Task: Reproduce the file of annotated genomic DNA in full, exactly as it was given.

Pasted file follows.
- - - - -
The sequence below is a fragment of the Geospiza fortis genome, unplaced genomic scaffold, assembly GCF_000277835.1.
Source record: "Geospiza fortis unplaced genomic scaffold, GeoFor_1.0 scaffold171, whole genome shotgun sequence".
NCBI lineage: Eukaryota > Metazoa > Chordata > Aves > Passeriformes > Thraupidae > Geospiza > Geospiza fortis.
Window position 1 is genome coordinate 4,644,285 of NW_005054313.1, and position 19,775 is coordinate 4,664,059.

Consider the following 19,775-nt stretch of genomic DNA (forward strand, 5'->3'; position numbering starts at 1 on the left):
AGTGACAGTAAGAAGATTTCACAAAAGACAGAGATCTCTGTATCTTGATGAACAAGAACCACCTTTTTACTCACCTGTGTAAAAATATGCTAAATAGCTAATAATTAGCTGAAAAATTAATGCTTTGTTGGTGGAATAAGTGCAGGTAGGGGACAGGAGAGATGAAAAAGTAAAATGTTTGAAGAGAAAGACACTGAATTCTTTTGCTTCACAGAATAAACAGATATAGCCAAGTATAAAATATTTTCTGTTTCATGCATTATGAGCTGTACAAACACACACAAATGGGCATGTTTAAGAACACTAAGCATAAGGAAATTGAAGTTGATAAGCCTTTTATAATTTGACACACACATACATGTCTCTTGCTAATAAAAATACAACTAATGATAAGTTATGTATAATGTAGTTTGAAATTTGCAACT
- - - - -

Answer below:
The sequence below is a fragment of the Geospiza fortis genome, unplaced genomic scaffold, assembly GCF_000277835.1.
Source record: "Geospiza fortis unplaced genomic scaffold, GeoFor_1.0 scaffold171, whole genome shotgun sequence".
NCBI lineage: Eukaryota > Metazoa > Chordata > Aves > Passeriformes > Thraupidae > Geospiza > Geospiza fortis.
Window position 1 is genome coordinate 4,644,285 of NW_005054313.1, and position 19,775 is coordinate 4,664,059.

Consider the following 19,775-nt stretch of genomic DNA (forward strand, 5'->3'; position numbering starts at 1 on the left):
AGTGACAGTAAGAAGATTTCACAAAAGACAGAGATCTCTGTATCTTGATGAACAAGAACCACCTTTTTACTCACCTGTGTAAAAATATGCTAAATAGCTAATAATTAGCTGAAAAATTAATGCTTTGTTGGTGGAATAAGTGCAGGTAGGGGACAGGAGAGATGAAAAAGTAAAATGTTTGAAGAGAAAGACACTGAATTCTTTTGCTTCACAGAATAAACAGATATAGCCAAGTATAAAATATTTTCTGTTTCATGCATTATGAGCTGTACAAACACACACAAATGGGCATGTTTAAGAACACTAAGCATAAGGAAATTGAAGTTGATAAGCCTTTTATAATTTGACACACACATACATGTCTCTTGCTAATAAAAATACAACTAATGATAAGTTATGTATAATGTAGTTTGAAATTTGCAACT